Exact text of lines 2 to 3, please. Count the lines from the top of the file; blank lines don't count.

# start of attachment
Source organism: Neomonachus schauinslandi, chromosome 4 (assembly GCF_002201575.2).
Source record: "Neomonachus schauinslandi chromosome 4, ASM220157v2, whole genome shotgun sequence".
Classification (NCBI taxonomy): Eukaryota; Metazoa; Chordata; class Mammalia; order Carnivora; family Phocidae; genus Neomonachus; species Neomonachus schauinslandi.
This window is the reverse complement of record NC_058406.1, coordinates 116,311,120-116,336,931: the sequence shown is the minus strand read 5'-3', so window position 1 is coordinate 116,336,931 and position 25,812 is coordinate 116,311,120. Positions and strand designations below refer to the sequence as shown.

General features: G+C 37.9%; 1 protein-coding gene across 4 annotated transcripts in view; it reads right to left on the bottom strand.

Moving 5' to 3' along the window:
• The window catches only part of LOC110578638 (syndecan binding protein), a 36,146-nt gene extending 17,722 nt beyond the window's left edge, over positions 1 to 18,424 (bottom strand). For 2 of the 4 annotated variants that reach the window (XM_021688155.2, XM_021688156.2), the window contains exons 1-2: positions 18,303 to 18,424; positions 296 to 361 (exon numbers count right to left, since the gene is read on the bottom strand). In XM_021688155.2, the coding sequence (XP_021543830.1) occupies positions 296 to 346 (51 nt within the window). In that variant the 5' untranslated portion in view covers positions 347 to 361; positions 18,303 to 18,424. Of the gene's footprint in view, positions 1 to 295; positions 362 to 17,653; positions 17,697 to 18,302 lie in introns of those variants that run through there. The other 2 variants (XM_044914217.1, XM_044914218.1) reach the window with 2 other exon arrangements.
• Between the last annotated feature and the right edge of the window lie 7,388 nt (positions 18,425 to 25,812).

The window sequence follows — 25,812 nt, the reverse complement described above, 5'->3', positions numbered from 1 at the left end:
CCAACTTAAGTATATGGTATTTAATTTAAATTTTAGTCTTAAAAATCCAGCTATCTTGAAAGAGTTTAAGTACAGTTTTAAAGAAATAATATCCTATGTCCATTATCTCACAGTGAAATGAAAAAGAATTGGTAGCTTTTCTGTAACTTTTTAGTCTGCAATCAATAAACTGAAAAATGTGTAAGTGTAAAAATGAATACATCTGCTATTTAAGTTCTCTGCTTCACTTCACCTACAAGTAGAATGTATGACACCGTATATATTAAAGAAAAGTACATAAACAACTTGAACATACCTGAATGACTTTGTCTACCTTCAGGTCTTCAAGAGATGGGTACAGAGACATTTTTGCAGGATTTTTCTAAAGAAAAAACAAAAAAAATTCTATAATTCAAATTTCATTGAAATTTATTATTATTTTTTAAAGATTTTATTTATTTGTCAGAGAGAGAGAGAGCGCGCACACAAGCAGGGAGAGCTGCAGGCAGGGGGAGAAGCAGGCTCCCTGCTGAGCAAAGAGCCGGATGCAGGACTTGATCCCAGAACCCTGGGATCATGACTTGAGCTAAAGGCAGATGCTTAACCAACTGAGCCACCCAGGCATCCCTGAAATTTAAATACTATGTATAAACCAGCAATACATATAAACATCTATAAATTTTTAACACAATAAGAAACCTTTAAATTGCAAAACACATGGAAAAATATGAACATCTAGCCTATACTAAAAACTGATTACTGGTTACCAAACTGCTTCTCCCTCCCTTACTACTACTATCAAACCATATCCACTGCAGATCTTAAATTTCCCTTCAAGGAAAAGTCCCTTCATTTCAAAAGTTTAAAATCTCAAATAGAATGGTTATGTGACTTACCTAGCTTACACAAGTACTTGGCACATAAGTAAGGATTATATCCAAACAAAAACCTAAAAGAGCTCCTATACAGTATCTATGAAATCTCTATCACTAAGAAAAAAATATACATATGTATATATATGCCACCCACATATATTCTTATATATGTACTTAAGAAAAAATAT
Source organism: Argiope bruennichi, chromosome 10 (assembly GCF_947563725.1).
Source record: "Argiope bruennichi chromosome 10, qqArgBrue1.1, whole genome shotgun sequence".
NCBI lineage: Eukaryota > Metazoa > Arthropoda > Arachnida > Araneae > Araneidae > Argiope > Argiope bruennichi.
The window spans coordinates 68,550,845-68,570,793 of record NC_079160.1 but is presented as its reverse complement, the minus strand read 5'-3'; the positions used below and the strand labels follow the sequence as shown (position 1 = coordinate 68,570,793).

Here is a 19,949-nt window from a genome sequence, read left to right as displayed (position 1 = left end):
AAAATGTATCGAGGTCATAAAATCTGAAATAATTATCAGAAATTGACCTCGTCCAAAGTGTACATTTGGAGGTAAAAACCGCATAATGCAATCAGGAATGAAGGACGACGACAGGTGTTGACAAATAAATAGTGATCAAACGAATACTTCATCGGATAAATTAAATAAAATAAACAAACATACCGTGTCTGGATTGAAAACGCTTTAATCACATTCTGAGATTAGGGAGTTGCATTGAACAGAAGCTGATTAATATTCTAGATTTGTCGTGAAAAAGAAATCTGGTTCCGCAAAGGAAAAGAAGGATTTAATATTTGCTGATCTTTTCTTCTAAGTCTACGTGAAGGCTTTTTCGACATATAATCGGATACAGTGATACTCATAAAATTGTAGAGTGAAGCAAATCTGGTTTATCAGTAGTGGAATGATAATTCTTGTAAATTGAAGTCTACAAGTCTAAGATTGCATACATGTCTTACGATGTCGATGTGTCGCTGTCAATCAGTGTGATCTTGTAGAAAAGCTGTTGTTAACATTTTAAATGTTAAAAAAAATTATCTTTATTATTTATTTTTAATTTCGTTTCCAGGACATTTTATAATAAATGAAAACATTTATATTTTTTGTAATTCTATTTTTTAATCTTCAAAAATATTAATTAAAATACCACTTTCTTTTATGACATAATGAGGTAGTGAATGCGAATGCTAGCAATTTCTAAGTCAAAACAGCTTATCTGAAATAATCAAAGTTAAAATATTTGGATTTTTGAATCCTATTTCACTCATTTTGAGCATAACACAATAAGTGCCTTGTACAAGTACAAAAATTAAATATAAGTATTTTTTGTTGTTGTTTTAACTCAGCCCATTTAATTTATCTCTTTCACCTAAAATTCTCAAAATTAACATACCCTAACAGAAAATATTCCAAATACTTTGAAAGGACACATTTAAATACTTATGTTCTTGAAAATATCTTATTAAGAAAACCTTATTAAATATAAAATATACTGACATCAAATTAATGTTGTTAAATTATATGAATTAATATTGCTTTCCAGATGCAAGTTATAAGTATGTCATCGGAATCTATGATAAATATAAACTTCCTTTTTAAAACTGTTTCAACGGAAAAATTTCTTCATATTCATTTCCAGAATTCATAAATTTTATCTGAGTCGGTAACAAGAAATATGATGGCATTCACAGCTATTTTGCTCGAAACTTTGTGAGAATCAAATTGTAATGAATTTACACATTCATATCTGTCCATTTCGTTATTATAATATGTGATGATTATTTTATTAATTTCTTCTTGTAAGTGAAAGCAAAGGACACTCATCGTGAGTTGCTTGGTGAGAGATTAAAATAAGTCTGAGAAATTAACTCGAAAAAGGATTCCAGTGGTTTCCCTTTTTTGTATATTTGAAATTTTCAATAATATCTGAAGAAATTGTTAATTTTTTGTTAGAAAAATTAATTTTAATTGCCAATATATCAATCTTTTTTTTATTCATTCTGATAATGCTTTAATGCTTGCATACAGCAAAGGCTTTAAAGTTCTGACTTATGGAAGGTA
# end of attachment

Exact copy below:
Source record: "Neomonachus schauinslandi chromosome 4, ASM220157v2, whole genome shotgun sequence".
Classification (NCBI taxonomy): Eukaryota; Metazoa; Chordata; class Mammalia; order Carnivora; family Phocidae; genus Neomonachus; species Neomonachus schauinslandi.